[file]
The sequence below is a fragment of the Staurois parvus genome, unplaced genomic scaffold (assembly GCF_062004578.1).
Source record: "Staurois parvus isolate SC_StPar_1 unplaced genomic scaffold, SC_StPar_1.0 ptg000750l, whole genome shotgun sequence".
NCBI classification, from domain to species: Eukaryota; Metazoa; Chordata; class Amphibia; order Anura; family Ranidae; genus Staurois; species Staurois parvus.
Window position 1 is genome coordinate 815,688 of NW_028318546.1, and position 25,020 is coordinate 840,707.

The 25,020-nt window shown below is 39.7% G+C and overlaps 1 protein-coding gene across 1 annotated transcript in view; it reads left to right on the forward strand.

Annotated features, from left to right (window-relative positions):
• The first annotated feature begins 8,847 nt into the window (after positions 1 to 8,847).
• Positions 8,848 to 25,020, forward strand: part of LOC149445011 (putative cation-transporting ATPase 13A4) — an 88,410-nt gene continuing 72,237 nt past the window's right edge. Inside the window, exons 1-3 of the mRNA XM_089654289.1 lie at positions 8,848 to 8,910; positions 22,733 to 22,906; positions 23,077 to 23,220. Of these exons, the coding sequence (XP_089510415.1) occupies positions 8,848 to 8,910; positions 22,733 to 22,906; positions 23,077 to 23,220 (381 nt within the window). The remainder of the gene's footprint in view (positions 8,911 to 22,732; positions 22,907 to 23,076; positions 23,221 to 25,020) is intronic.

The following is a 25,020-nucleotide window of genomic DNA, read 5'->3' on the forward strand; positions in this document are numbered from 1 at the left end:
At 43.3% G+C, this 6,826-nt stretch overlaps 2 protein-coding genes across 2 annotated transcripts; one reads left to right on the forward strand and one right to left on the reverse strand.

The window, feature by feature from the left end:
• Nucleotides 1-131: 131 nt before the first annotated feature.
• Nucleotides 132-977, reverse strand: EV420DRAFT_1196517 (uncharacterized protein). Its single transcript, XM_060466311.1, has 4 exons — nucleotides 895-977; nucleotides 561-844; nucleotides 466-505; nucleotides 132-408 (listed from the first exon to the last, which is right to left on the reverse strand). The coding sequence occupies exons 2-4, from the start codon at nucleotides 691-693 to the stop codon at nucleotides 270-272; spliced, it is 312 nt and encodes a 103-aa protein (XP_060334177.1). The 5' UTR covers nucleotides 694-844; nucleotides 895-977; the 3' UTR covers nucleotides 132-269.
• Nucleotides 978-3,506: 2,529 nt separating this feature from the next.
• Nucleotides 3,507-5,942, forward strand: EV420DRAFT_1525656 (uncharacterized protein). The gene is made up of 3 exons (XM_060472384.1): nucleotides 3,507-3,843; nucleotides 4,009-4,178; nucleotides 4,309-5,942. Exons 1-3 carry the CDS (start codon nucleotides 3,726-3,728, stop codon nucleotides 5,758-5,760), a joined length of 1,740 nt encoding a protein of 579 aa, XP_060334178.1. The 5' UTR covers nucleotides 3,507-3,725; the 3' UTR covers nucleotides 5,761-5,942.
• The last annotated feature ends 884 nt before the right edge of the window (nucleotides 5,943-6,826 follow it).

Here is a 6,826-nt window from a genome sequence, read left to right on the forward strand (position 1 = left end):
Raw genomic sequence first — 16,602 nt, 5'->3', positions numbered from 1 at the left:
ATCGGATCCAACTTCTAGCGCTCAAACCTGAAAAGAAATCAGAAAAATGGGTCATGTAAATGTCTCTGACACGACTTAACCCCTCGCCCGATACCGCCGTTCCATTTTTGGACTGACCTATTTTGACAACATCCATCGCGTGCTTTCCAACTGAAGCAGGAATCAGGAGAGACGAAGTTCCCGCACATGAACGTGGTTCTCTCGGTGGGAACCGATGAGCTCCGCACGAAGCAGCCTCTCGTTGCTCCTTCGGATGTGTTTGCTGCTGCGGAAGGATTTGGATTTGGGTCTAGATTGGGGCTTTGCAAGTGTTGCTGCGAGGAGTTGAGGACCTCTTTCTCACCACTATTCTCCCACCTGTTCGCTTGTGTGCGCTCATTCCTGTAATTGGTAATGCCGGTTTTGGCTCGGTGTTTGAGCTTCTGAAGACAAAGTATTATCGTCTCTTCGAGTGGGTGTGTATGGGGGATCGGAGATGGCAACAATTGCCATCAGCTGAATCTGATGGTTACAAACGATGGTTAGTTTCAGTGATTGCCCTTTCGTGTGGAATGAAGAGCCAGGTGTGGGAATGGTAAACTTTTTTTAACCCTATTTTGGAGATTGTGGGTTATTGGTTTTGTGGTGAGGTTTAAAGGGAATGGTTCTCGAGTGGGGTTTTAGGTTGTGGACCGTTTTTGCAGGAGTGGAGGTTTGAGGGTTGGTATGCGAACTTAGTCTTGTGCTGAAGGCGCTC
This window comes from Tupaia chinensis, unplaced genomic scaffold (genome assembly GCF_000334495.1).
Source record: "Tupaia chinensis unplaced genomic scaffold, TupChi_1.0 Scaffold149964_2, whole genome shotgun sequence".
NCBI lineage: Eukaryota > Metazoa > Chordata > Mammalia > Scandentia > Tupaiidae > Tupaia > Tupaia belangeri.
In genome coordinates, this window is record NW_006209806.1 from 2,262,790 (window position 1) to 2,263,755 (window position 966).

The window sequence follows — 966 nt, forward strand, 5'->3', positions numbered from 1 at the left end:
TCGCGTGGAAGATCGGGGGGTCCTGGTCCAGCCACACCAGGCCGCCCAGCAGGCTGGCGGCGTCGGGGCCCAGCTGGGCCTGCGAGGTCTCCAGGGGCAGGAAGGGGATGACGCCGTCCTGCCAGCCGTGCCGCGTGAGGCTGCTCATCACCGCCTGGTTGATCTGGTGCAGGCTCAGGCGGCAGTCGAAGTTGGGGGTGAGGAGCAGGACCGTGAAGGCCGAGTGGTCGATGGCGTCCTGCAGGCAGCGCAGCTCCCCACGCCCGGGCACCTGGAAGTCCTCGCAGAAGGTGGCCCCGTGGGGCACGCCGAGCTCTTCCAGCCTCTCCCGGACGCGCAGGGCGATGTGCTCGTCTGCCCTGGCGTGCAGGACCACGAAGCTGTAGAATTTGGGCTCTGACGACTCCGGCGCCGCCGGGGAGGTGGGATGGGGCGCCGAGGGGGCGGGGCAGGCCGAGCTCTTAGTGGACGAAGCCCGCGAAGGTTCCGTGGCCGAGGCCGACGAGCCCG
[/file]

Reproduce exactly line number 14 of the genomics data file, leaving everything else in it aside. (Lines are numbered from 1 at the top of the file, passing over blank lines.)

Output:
• Nucleotides 978-3,506: 2,529 nt separating this feature from the next.